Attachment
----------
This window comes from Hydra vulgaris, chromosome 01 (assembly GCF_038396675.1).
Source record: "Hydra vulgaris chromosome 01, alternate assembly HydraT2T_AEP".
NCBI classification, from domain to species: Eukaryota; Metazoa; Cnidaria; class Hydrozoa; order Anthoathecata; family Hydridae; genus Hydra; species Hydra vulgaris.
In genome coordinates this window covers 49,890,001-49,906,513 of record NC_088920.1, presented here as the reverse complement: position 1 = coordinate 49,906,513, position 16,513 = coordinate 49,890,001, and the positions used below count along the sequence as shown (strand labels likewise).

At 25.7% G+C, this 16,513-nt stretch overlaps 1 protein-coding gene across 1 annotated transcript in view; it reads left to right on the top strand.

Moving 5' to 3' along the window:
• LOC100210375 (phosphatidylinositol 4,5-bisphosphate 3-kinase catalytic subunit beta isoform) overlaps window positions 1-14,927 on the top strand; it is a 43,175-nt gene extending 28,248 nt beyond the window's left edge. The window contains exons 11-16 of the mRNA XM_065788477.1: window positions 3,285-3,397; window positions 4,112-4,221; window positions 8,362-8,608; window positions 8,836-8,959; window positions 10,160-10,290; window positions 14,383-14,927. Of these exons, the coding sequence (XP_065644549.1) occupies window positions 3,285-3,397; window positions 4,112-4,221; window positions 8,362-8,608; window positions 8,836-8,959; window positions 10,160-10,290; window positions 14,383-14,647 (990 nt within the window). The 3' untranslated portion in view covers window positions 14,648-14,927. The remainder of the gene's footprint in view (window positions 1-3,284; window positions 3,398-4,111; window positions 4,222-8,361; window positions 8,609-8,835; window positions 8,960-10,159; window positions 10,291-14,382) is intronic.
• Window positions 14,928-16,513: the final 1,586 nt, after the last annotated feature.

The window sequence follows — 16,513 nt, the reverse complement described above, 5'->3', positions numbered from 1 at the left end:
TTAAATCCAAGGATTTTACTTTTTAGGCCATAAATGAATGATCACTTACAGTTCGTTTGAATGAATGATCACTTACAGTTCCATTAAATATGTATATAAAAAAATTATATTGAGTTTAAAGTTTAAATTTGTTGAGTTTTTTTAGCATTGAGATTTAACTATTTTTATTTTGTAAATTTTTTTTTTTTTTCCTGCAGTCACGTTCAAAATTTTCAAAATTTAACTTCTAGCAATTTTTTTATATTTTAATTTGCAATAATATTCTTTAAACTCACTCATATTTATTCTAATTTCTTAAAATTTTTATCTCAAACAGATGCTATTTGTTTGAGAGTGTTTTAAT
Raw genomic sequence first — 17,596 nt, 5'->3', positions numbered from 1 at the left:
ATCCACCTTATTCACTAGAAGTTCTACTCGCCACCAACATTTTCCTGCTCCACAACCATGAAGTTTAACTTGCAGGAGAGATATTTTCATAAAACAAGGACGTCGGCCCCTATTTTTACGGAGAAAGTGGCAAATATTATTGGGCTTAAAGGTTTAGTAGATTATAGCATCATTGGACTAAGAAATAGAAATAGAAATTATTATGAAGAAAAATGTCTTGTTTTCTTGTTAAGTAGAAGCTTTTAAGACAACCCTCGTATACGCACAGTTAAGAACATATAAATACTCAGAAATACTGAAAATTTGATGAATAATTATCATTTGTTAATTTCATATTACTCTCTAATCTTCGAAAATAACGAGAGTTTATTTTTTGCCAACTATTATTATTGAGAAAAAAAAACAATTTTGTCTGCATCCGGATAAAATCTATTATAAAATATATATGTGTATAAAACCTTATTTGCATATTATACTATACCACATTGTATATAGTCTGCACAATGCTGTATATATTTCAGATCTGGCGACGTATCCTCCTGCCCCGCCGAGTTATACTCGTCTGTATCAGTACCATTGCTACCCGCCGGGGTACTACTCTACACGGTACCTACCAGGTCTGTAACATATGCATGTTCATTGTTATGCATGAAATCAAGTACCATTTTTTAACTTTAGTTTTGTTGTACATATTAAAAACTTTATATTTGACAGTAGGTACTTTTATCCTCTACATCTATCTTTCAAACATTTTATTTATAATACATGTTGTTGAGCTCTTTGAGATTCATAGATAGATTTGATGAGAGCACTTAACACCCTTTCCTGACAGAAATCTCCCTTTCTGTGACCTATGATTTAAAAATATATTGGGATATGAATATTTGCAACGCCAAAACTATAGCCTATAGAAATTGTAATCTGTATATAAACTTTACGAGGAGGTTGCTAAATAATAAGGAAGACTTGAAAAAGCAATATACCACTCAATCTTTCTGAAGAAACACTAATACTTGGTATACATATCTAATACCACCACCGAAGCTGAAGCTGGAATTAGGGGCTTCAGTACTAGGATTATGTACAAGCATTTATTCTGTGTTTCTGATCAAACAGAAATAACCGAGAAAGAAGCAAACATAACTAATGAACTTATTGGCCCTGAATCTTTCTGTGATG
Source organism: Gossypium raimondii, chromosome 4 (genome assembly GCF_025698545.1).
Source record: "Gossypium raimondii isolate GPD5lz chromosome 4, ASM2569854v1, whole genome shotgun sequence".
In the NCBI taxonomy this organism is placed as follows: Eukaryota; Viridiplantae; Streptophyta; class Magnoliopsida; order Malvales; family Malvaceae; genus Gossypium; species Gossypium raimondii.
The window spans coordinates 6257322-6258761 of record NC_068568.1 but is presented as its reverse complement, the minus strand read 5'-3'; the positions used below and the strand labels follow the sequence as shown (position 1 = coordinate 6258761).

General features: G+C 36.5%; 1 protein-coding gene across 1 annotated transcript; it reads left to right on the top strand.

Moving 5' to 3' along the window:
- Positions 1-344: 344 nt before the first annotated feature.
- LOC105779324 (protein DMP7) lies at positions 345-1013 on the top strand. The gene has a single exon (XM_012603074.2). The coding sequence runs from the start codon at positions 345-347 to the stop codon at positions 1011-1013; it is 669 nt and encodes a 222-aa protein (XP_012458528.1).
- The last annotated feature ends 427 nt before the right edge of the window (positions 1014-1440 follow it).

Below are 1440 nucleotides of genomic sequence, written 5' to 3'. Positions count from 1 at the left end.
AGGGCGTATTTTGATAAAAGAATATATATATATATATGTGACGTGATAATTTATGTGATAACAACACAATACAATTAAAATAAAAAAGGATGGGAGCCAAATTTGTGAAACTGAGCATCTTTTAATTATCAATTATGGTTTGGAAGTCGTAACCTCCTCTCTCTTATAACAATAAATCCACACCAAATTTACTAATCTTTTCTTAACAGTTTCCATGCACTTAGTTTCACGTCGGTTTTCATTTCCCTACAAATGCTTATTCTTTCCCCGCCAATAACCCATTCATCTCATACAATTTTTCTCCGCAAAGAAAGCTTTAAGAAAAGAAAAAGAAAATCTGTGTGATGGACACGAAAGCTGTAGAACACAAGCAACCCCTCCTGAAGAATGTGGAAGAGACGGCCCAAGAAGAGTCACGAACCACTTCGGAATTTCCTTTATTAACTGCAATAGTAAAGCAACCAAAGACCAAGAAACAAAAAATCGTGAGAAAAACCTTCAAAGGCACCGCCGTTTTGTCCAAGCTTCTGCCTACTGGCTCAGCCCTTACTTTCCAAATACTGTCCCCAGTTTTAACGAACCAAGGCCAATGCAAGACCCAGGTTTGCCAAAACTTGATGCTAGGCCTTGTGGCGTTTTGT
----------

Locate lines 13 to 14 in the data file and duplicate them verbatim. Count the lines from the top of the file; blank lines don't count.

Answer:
Source organism: Gossypium raimondii, chromosome 4 (genome assembly GCF_025698545.1).
Source record: "Gossypium raimondii isolate GPD5lz chromosome 4, ASM2569854v1, whole genome shotgun sequence".